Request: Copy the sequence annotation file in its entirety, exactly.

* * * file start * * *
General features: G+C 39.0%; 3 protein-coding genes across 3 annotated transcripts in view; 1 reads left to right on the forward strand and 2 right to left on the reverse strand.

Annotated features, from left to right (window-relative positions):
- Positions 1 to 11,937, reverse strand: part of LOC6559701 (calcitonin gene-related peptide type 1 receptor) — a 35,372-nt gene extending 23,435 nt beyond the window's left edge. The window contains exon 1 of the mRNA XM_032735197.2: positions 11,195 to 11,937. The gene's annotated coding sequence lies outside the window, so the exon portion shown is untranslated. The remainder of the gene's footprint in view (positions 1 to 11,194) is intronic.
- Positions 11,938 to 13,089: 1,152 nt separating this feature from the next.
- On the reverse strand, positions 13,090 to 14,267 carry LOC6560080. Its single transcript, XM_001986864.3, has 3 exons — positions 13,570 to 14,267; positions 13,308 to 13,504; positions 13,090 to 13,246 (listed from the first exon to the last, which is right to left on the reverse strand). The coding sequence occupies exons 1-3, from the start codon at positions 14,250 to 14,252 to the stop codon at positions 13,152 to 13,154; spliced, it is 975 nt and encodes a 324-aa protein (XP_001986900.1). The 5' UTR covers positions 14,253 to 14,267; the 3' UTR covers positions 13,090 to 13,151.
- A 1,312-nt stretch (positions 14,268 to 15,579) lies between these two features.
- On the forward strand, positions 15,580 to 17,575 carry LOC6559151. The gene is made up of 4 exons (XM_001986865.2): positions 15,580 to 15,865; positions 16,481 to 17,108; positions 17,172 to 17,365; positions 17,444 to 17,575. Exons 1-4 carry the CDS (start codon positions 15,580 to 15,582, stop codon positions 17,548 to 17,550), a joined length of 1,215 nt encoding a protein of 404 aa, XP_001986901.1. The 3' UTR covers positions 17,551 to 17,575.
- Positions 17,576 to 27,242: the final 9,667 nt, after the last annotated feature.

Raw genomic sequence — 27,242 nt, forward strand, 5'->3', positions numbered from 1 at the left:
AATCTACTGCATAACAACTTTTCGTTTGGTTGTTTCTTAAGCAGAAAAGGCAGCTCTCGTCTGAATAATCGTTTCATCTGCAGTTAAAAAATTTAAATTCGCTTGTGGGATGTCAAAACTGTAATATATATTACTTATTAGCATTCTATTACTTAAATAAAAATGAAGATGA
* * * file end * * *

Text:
General features: G+C 39.0%; 3 protein-coding genes across 3 annotated transcripts in view; 1 reads left to right on the forward strand and 2 right to left on the reverse strand.

Annotated features, from left to right (window-relative positions):
- Positions 1 to 11,937, reverse strand: part of LOC6559701 (calcitonin gene-related peptide type 1 receptor) — a 35,372-nt gene extending 23,435 nt beyond the window's left edge. The window contains exon 1 of the mRNA XM_032735197.2: positions 11,195 to 11,937. The gene's annotated coding sequence lies outside the window, so the exon portion shown is untranslated. The remainder of the gene's footprint in view (positions 1 to 11,194) is intronic.
- Positions 11,938 to 13,089: 1,152 nt separating this feature from the next.
- On the reverse strand, positions 13,090 to 14,267 carry LOC6560080. Its single transcript, XM_001986864.3, has 3 exons — positions 13,570 to 14,267; positions 13,308 to 13,504; positions 13,090 to 13,246 (listed from the first exon to the last, which is right to left on the reverse strand). The coding sequence occupies exons 1-3, from the start codon at positions 14,250 to 14,252 to the stop codon at positions 13,152 to 13,154; spliced, it is 975 nt and encodes a 324-aa protein (XP_001986900.1). The 5' UTR covers positions 14,253 to 14,267; the 3' UTR covers positions 13,090 to 13,151.
- A 1,312-nt stretch (positions 14,268 to 15,579) lies between these two features.
- On the forward strand, positions 15,580 to 17,575 carry LOC6559151. The gene is made up of 4 exons (XM_001986865.2): positions 15,580 to 15,865; positions 16,481 to 17,108; positions 17,172 to 17,365; positions 17,444 to 17,575. Exons 1-4 carry the CDS (start codon positions 15,580 to 15,582, stop codon positions 17,548 to 17,550), a joined length of 1,215 nt encoding a protein of 404 aa, XP_001986901.1. The 3' UTR covers positions 17,551 to 17,575.
- Positions 17,576 to 27,242: the final 9,667 nt, after the last annotated feature.

Raw genomic sequence — 27,242 nt, forward strand, 5'->3', positions numbered from 1 at the left:
AATCTACTGCATAACAACTTTTCGTTTGGTTGTTTCTTAAGCAGAAAAGGCAGCTCTCGTCTGAATAATCGTTTCATCTGCAGTTAAAAAATTTAAATTCGCTTGTGGGATGTCAAAACTGTAATATATATTACTTATTAGCATTCTATTACTTAAATAAAAATGAAGATGA